Tag Archives: goals

Wintertime Blues

In the Butterfly Pavillion outside of Denver, Colorado, 2008.

Summertime Blues? Bah! In Nevada we’re upside-down on the seasons. Winter is the good one. Some years, like this one, it even rains a lot, which is a nice change. Summers are best avoided by staying inside and counting your air-conditioned blessings. But you do have to “Work all Winter just to Try to Earn a Dollar,” right? Well, sort of. If you’re a writer, you need to write all year, no matter what the weather, no matter whether you have a cold or the flu, and no matter whether your last project has sold or not. Hence, the Wintertime Blues. The days are short. The night is long and full of . . . nevermind. Somebody already used that one.

This winter I’m doing mostly editing. And entering contests with my YA. The editing is of a chapter book that I think is pretty timely (believe it or not) and that I think will be an easy sell. We’ll see. Now all I need is a new project to draft while I’m doing those other things. I love drafting, because I get lost in it. Even if the first draft turns out to be awful, I get lost in creating it. That ever happen to you? I figure it’s a sign that there’s at least a good idea in there somewhere.

Tomorrow evening I’m going to facilitate a goal-setting meeting for The Las Vegas Writers’ Group. I have my goals for the year, and I’m already meeting a couple of them. How about you? Are your goals written down and ready to be fulfilled? If not, I’d suggest that you get busy on them, before you do anything else. If you want to learn more about goals, come to tomorrow’s meeting!

Goal Setting

View from Zabrisky Point in Death Valley NP

Everywhere you turn this time of year, you are exhorted to set goals. You can look on a writer’s advice website, you can ask Dilbert’s Pointy Haired Boss, you can ask anybody, you just have to have goals. Much as I’d like to disagree with that sentiment, I’m afraid it’s true: you need to have goals.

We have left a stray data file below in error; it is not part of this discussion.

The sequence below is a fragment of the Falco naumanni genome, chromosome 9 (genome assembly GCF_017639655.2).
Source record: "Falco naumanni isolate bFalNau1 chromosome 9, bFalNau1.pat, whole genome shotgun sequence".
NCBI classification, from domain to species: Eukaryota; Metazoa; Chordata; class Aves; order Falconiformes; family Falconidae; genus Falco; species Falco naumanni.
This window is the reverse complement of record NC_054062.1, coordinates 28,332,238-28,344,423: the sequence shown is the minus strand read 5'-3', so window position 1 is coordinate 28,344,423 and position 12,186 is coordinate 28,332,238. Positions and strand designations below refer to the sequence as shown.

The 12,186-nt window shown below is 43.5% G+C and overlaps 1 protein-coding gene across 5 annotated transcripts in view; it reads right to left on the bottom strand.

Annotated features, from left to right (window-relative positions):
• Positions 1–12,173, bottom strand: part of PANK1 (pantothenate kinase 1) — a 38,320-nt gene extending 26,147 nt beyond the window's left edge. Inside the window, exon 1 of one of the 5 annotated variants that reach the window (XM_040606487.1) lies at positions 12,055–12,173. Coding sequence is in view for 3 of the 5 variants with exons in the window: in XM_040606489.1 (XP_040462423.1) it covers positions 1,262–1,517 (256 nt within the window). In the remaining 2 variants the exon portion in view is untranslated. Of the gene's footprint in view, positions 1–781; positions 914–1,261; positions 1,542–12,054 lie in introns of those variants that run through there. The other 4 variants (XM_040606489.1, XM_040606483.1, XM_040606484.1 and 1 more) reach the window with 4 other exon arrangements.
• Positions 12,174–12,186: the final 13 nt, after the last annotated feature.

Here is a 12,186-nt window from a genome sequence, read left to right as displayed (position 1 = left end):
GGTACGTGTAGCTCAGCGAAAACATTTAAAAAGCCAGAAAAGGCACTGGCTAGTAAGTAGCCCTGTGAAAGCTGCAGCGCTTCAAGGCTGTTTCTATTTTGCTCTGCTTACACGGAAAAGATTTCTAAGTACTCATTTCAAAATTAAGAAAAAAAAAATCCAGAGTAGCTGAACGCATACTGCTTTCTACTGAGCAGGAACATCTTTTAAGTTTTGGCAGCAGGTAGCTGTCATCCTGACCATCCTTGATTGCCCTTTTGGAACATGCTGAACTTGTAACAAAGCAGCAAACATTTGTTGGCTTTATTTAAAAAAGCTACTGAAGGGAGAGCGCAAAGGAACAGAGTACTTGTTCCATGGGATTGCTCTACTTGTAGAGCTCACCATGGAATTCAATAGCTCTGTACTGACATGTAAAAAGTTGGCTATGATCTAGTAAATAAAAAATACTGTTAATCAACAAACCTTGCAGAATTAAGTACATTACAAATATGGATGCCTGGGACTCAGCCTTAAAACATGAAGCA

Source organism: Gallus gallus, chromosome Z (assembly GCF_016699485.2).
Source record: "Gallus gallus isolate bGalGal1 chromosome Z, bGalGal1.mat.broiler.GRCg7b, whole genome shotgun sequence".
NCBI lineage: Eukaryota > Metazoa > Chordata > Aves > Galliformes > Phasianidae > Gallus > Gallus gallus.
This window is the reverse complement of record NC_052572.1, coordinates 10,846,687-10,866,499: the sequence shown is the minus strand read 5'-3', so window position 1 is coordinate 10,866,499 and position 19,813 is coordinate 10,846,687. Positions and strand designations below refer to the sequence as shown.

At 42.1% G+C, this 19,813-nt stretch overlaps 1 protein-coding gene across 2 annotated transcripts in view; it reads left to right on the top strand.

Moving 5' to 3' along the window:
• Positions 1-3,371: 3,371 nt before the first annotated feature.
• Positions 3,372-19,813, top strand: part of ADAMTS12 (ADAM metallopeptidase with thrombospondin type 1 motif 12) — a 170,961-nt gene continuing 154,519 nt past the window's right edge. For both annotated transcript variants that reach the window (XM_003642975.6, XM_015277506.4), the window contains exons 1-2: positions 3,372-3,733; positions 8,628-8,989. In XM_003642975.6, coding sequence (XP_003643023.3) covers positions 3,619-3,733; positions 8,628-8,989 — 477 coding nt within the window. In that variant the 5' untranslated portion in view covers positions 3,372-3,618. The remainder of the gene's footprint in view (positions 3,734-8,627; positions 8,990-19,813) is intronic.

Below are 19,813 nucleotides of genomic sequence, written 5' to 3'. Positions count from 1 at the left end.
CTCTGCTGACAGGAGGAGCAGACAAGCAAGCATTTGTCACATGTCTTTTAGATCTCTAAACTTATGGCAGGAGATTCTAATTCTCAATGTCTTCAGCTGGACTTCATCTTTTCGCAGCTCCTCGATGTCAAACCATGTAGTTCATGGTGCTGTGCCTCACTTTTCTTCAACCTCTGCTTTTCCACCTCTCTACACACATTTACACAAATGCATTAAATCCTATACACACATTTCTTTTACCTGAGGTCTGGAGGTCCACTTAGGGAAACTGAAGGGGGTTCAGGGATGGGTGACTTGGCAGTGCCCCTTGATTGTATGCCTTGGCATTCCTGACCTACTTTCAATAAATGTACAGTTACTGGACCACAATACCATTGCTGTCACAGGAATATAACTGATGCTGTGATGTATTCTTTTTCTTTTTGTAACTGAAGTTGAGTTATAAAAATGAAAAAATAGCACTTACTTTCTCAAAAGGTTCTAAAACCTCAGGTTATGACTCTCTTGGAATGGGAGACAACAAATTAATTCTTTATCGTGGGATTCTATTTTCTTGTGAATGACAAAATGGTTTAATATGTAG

Maybe they don’t need to be written down formally, but I find writing them down helps keep them straight as I go along. They don’t need to be in a particular format, but some of the formats and protocols can be very helpful in deciding where you want to go this year, or decade, or lifetime. (Unless you’re like Richard Blaine, and never plan that far ahead, in which case, you’re depressed.)* The true fact is that if you don’t know where you’re going, you probably won’t ever get anywhere. So, goals.

Maybe you want to sell that first novel this year? Get an article published in The New Yorker? Finish your short story anthology? Finally publish that book you’ve been sitting on? Attend a couple of useful conferences? It doesn’t matter, because it’s your life, and these are your goals, but you need to set them in order to achieve them. You can revise them during the year, but you need to set them in the first place. Okay? Good.

There are books about goal setting, and there are goal setting workshops, and you should check out these, and any other sources of help you can find. I met a major goal last year when I entered a novel in a nationwide contest. This year, I’m going to also enter it in as many regional contests as I can find. Hey, I like it, so it has to be good, right? And edit and polish my current chapter book. And start a new big project while I’m at it, because drafting is the most freewheeling fun part of the process, so I’ll be doing some. I expect to add a couple of goals this month as well, The Las Vegas Writers’ Group meeting is all about goals, and I intend to take advantage of the opportunity.

As should you, my friend. As should you.

Later,

S.

 

 

 

 

*If you don’t get this, I’m sorry. Try googling the name.